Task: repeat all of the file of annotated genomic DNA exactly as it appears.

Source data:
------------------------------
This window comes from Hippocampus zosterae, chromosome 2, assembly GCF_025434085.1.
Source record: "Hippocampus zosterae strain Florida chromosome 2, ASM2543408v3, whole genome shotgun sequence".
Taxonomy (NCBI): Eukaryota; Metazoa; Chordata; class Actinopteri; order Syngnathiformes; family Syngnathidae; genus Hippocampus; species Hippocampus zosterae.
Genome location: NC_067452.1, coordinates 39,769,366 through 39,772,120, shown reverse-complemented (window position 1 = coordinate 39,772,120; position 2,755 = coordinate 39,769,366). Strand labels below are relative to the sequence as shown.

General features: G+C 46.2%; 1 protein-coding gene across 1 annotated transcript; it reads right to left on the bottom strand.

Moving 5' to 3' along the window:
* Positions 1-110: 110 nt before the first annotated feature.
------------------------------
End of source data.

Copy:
This window comes from Hippocampus zosterae, chromosome 2, assembly GCF_025434085.1.
Source record: "Hippocampus zosterae strain Florida chromosome 2, ASM2543408v3, whole genome shotgun sequence".
Taxonomy (NCBI): Eukaryota; Metazoa; Chordata; class Actinopteri; order Syngnathiformes; family Syngnathidae; genus Hippocampus; species Hippocampus zosterae.
Genome location: NC_067452.1, coordinates 39,769,366 through 39,772,120, shown reverse-complemented (window position 1 = coordinate 39,772,120; position 2,755 = coordinate 39,769,366). Strand labels below are relative to the sequence as shown.

General features: G+C 46.2%; 1 protein-coding gene across 1 annotated transcript; it reads right to left on the bottom strand.

Moving 5' to 3' along the window:
* Positions 1-110: 110 nt before the first annotated feature.